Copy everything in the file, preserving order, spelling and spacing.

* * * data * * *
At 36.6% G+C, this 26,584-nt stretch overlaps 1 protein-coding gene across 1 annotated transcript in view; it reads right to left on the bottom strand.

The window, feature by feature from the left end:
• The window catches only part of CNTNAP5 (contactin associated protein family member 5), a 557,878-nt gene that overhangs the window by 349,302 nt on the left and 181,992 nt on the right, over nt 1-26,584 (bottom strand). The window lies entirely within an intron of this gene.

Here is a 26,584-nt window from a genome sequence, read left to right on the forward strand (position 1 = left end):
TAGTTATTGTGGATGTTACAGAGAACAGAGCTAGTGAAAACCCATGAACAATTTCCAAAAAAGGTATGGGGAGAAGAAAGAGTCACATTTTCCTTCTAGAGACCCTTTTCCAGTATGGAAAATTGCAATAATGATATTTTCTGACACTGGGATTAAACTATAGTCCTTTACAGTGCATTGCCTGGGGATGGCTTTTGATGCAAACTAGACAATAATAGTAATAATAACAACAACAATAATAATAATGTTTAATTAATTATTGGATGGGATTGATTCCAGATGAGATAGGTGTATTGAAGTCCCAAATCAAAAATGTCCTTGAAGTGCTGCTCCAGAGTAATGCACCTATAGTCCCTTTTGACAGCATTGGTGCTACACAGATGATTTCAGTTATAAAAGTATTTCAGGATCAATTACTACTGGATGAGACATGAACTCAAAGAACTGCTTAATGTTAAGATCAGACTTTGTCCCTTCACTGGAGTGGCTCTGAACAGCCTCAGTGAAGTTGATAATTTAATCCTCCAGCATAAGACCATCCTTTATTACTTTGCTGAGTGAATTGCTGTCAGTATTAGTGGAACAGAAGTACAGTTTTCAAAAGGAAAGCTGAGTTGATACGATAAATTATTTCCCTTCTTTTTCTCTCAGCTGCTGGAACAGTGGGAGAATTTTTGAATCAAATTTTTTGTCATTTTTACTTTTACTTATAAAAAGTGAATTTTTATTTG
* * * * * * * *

At 36.6% G+C, this 26,584-nt stretch overlaps 1 protein-coding gene across 1 annotated transcript in view; it reads right to left on the bottom strand.

The window, feature by feature from the left end:
• The window catches only part of CNTNAP5 (contactin associated protein family member 5), a 557,878-nt gene that overhangs the window by 349,302 nt on the left and 181,992 nt on the right, over nt 1-26,584 (bottom strand). The window lies entirely within an intron of this gene.

Here is a 26,584-nt window from a genome sequence, read left to right on the forward strand (position 1 = left end):
TAGTTATTGTGGATGTTACAGAGAACAGAGCTAGTGAAAACCCATGAACAATTTCCAAAAAAGGTATGGGGAGAAGAAAGAGTCACATTTTCCTTCTAGAGACCCTTTTCCAGTATGGAAAATTGCAATAATGATATTTTCTGACACTGGGATTAAACTATAGTCCTTTACAGTGCATTGCCTGGGGATGGCTTTTGATGCAAACTAGACAATAATAGTAATAATAACAACAACAATAATAATAATGTTTAATTAATTATTGGATGGGATTGATTCCAGATGAGATAGGTGTATTGAAGTCCCAAATCAAAAATGTCCTTGAAGTGCTGCTCCAGAGTAATGCACCTATAGTCCCTTTTGACAGCATTGGTGCTACACAGATGATTTCAGTTATAAAAGTATTTCAGGATCAATTACTACTGGATGAGACATGAACTCAAAGAACTGCTTAATGTTAAGATCAGACTTTGTCCCTTCACTGGAGTGGCTCTGAACAGCCTCAGTGAAGTTGATAATTTAATCCTCCAGCATAAGACCATCCTTTATTACTTTGCTGAGTGAATTGCTGTCAGTATTAGTGGAACAGAAGTACAGTTTTCAAAAGGAAAGCTGAGTTGATACGATAAATTATTTCCCTTCTTTTTCTCTCAGCTGCTGGAACAGTGGGAGAATTTTTGAATCAAATTTTTTGTCATTTTTACTTTTACTTATAAAAAGTGAATTTTTATTTG